Provost Donovan recalls journey from Scotland to Texas

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    A magazine titled “Geology” sits at the top of his desk in Sadler Hall. The purple inside of two amethyst rocks radiate Horned Frog pride. Provost Nowell Donovan’s love for geology brought him from kilts in Scotland to cowboy boots in Texas.

    Starting in Scotland

    At the age of 11, Donovan’s dad took him up to see a ruined castle about 25 miles north of their seaside home in Montrose, Scotland.

    “The castle was stupendous,” he said.

    Donovan described the castle as a big ruin set on a huge cliff. “I guess the sort of romance of it all. It was a stormy day, [the] waves crashing everywhere,” he said.

    On their way home from the trip, Donovan asked his dad if people studied rocks.

    He remembers his father’s answer. “Oh yes, they’re called geologists.”

    “Oh… I want to be a geologist,” Donovan replied.

    Donovan’s love for geology had nothing to do with jobs, he pointed out.

    “I liked the outdoors. I like solving puzzles. I liked opportunities, actually to be on my own and think, which is what you do when you’re a geologist. You literally do talk to rocks. It might be a silent conversation, but you’re still asking that rock some questions,” Donovan said.

    For Christmas that year, he was given collegiate-level geology books. Those books now sit on the shelf in his office at TCU.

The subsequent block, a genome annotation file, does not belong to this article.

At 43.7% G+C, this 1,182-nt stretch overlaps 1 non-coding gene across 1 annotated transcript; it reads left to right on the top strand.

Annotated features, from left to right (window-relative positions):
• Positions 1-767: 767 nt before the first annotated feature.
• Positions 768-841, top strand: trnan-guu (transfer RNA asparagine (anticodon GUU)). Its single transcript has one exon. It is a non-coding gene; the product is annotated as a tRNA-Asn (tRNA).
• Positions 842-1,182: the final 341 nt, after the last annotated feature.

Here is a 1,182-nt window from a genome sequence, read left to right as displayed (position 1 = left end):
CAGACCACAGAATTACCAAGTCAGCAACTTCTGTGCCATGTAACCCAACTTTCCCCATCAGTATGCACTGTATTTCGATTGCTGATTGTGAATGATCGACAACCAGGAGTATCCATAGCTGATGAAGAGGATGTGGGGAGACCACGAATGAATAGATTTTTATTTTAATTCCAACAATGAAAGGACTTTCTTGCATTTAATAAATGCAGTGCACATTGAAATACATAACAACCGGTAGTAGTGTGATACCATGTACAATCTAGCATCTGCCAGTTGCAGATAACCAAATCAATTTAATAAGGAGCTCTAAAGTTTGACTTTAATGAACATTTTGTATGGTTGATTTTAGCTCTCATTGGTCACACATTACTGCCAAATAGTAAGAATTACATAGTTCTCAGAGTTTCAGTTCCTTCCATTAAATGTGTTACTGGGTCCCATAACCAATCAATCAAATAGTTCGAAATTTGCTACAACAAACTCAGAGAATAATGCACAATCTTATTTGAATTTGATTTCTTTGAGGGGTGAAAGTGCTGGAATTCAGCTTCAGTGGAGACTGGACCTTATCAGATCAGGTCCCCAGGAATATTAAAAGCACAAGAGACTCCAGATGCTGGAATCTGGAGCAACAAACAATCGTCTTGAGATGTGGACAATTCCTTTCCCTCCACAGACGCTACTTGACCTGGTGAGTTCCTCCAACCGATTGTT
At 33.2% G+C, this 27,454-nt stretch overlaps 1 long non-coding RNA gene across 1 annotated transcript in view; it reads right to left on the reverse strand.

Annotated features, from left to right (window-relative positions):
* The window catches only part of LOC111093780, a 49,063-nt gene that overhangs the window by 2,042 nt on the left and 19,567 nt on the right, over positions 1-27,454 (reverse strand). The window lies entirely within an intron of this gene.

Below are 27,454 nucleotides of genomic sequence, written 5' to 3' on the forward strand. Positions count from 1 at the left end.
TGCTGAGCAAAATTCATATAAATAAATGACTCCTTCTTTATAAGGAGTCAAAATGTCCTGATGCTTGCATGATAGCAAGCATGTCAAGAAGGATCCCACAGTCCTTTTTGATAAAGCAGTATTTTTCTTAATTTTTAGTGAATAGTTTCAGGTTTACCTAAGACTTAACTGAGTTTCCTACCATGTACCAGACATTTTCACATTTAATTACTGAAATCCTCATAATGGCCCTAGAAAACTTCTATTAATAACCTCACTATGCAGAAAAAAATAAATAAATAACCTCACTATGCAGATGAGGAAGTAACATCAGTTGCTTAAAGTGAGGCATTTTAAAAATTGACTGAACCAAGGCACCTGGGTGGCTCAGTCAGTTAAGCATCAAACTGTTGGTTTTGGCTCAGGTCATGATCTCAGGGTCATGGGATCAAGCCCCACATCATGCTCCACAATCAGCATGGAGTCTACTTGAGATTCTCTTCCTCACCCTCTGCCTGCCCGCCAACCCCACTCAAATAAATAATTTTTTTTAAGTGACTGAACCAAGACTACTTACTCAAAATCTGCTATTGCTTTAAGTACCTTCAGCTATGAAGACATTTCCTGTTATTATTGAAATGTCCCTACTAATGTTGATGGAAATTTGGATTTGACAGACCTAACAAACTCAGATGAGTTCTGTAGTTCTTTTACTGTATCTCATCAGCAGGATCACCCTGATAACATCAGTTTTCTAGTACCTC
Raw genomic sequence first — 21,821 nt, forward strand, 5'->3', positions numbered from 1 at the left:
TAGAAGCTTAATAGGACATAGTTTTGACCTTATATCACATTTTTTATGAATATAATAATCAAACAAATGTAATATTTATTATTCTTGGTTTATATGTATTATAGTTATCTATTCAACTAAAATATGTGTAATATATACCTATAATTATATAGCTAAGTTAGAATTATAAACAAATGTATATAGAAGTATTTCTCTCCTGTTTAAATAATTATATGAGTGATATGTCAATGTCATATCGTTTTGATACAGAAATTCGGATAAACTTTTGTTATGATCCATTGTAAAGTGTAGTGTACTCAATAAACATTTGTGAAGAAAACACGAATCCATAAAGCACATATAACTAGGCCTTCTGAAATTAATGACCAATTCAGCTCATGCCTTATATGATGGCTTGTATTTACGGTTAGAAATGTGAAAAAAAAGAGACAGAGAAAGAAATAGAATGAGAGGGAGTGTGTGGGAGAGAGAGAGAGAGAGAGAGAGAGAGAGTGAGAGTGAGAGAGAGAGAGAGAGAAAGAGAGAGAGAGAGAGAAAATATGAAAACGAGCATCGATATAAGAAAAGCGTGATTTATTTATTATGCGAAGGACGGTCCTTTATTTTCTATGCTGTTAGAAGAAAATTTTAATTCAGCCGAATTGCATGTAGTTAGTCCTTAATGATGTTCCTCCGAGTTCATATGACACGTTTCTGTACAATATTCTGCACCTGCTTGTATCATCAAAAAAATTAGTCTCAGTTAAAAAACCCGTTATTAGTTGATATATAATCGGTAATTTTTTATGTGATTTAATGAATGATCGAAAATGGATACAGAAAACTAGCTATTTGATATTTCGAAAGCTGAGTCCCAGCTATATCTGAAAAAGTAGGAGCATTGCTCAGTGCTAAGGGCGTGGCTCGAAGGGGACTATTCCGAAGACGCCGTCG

Since the beginning of his career, Donovan has written almost 100 papers about geology. He describes being a geologist as being a historian.

    “You’re trying to look at clues, and most of the clues are missing, so rocks are a mystery as well as a story. You’ve got to put together the bits that are available to you knowing that you’ll never know the complete story,” he said. “What I think I like most about it is that there are no finite answers. You never actually can be sure that you’ve said the last word that’s going to be said about it.”

    Before becoming provost, in his teenage years, he and his family moved to Blackpool, England, where he attended an all-male school and played all kinds of sports: rugby, tennis, golf, cricket, long-distance running, javelin and discus.

    “The opportunities were there, so [I got] involved,” he said.

    He said he broke the school record by over one hour for hill climbing, which involved running up and down mountains.

    Even with his studies and sports, his love for geology never wavered. He took courses that would lead him to a degree in geology. That knowledge set him up for interviews to enroll as a student in the geology department at several universities.

    His love for all things Scottish brought him back to Scotland to interview for a position in the geology department at Newcastle upon Tyne University. Donovan was the last interviewee of the day. The head of the geology department, Thomas Stanley Westoll, interviewed Donovan.

    Westoll ended up being Donovan’s Ph.D. supervisor and mentor.

    During those college years, he discovered what he now calls his favorite rock: a chunk of sandstone built into a wall from an ancient monastery. He discovered the rock while a wall was being demolished.